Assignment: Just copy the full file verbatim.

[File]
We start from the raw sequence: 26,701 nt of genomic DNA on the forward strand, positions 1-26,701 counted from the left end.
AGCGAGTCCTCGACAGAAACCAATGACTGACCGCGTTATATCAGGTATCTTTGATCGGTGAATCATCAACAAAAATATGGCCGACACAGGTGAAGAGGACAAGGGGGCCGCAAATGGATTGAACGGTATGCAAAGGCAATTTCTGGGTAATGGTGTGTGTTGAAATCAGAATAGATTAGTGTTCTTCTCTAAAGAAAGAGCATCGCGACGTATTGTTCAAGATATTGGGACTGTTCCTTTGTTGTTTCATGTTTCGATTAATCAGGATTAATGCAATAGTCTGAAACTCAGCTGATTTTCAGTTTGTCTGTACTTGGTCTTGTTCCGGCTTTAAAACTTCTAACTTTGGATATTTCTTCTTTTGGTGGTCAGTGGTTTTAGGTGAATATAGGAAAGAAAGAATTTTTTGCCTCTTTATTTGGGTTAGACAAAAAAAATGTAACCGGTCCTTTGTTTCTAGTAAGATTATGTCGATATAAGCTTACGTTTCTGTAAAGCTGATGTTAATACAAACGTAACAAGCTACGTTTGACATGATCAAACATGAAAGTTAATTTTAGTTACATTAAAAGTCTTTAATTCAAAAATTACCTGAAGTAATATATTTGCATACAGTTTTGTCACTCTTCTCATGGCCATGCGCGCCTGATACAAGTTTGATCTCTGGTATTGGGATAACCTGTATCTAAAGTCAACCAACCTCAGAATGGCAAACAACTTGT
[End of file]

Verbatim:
We start from the raw sequence: 26,701 nt of genomic DNA on the forward strand, positions 1-26,701 counted from the left end.
AGCGAGTCCTCGACAGAAACCAATGACTGACCGCGTTATATCAGGTATCTTTGATCGGTGAATCATCAACAAAAATATGGCCGACACAGGTGAAGAGGACAAGGGGGCCGCAAATGGATTGAACGGTATGCAAAGGCAATTTCTGGGTAATGGTGTGTGTTGAAATCAGAATAGATTAGTGTTCTTCTCTAAAGAAAGAGCATCGCGACGTATTGTTCAAGATATTGGGACTGTTCCTTTGTTGTTTCATGTTTCGATTAATCAGGATTAATGCAATAGTCTGAAACTCAGCTGATTTTCAGTTTGTCTGTACTTGGTCTTGTTCCGGCTTTAAAACTTCTAACTTTGGATATTTCTTCTTTTGGTGGTCAGTGGTTTTAGGTGAATATAGGAAAGAAAGAATTTTTTGCCTCTTTATTTGGGTTAGACAAAAAAAATGTAACCGGTCCTTTGTTTCTAGTAAGATTATGTCGATATAAGCTTACGTTTCTGTAAAGCTGATGTTAATACAAACGTAACAAGCTACGTTTGACATGATCAAACATGAAAGTTAATTTTAGTTACATTAAAAGTCTTTAATTCAAAAATTACCTGAAGTAATATATTTGCATACAGTTTTGTCACTCTTCTCATGGCCATGCGCGCCTGATACAAGTTTGATCTCTGGTATTGGGATAACCTGTATCTAAAGTCAACCAACCTCAGAATGGCAAACAACTTGT